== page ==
Urban stormwater inputs to an adapted coastal wetland : role in water treatment and impacts on wetland biota

Howitt,JA, Mondon,J, Mitchell,BD, Kidd,T and Eshelman,B 2014, Urban stormwater inputs to an adapted coastal wetland : role in water treatment and impacts on wetland biota, Science of the Total Environment, vol. 485-486, pp. 534-544, doi: 10.1016/j.scitotenv.2014.03.101.

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Title Urban stormwater inputs to an adapted coastal wetland : role in water treatment and impacts on wetland biota
Author(s) Howitt,JA
Mondon,JORCID iD for Mondon,J orcid.org/0000-0002-0643-7540
Mitchell,BD
Kidd,T
Eshelman,B
Journal name Science of the Total Environment
Volume number 485-486
Start page 534
End page 544
Total pages 11
Publisher Elsevier
Place of publication Amsterdam , Netherlands
Publication date 2014-07-01
ISSN 1879-1026
Keyword(s) Bioaccumulation
Constructed wetland
Heavy metals
Nutrients
PAH
Sediments
Science & Technology
Life Sciences & Biomedicine
Environmental Sciences
Environmental Sciences & Ecology
POLYCYCLIC AROMATIC-HYDROCARBONS
TYPHA-LATIFOLIA
RUNOFF
POLLUTION
QUALITY
METALS
FATE
LEAD
Australia
Cities
Environmental Monitoring
Metals, Heavy
Nitrogen
Phosphorus
Polycyclic Hydrocarbons, Aromatic
Rain
Waste Disposal, Fluid
Water Pollutants, Chemical
Wetlands
Summary The Lake Pertobe wetland system is a semi-natural wetland that has been modified primarily for recreational use. However, this lake system receives stormwater from much of the central business district of Warrnambool City (Victoria, Australia) and serves as a buffer zone between the stormwater system and the Merri River and Merri Marine Sanctuary. This work considers the impact of stormwater inputs on Lake Pertobe and the effectiveness of the lake in protecting the associated marine sanctuary. Sediment contaminants (including heavy metals and polycyclic aromatic hydrocarbons (PAHs)) and water quality parameters within the lake, groundwater and stormwater system were measured. Water quality parameters were highly variable between stormwater drains and rain events. Suspended solids rapidly settled along open drains and shortly after entering the lake. Groundwater inputs increased both salinity and dissolved nitrogen in some stormwater drains. Some evidence of bioaccumulation of metals in the food chain was identified and sediment concentrations of several PAHs were very high. The lake acted as a sink for PAHs and some metals and reductions in Escherichia coli, biological oxygen demand and total phosphorus were observed, affording some protection to the associated marine sanctuary. Nutrient retention was inadequate overall and it was identified that managing the lake primarily as a recreational facility impacted on the effectiveness of stormwater treatment in the system.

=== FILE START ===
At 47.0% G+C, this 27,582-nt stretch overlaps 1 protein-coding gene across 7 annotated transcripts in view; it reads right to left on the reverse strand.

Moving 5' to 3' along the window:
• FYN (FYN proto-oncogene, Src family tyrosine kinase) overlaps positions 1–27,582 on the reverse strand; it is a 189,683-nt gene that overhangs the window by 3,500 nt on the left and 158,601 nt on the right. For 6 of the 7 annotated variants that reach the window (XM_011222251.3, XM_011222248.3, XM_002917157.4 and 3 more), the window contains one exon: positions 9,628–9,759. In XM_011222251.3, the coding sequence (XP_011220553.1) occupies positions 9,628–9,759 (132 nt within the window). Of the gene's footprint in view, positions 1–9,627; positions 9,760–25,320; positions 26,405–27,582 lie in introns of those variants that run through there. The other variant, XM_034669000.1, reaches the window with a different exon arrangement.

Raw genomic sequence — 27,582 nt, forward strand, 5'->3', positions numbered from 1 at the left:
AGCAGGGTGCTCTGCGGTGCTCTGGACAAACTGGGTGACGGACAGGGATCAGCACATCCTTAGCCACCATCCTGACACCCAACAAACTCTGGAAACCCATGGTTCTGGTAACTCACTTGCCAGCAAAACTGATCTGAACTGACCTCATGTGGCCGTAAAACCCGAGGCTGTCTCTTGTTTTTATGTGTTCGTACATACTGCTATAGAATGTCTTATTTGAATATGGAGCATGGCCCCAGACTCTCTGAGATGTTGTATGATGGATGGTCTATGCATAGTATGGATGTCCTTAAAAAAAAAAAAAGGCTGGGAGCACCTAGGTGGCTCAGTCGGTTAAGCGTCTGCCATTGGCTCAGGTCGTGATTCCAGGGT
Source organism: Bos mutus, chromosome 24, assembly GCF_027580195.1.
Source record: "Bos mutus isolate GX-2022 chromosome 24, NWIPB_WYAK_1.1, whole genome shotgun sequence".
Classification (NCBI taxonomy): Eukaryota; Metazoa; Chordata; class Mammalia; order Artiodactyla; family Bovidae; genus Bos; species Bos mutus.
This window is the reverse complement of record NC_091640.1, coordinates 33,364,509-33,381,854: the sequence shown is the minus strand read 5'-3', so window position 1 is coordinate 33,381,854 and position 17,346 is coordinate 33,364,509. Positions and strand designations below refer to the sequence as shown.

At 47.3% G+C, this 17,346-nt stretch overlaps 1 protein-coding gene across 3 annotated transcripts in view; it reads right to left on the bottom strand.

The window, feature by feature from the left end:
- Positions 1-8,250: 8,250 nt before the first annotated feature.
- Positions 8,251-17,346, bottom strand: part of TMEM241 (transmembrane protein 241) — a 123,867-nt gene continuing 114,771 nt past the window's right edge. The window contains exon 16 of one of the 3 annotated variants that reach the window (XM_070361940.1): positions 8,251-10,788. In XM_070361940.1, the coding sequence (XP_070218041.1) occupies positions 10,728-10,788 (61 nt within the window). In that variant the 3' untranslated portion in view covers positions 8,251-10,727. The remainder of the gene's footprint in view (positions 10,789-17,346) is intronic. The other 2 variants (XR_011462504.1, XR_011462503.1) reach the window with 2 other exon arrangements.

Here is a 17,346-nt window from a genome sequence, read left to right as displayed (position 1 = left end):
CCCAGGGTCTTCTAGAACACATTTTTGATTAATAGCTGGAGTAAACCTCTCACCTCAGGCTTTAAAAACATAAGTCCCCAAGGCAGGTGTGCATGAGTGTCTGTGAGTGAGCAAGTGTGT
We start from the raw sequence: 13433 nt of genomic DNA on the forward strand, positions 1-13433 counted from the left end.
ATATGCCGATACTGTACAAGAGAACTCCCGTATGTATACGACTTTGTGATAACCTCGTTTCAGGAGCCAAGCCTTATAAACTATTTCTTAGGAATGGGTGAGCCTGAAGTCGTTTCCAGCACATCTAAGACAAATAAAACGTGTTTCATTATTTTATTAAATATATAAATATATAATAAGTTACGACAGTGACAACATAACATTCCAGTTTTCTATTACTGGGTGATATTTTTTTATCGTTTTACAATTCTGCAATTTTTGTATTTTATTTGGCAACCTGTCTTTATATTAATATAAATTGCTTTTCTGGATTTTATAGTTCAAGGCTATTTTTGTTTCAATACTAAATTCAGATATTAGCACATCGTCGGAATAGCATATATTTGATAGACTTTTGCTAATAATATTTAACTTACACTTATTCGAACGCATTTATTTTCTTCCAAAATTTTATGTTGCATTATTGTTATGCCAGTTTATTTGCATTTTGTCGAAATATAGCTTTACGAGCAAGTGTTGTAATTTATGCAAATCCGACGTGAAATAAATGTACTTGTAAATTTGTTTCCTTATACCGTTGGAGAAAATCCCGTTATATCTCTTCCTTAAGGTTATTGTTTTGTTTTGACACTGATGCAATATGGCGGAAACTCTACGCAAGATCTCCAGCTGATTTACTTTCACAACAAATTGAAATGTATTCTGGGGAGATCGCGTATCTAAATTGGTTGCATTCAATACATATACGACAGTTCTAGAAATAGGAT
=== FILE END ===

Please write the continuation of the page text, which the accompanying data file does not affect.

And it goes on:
Language eng
DOI 10.1016/j.scitotenv.2014.03.101
Field of Research 050304 Soil Chemistry (excl Carbon Sequestration Science)
Socio Economic Objective 961499 Soils not elsewhere classified
HERDC Research category C1 Refereed article in a scholarly journal
ERA Research output type C Journal article
Copyright notice ©2014, Elsevier
Persistent URL http://hdl.handle.net/10536/DRO/DU:30068216

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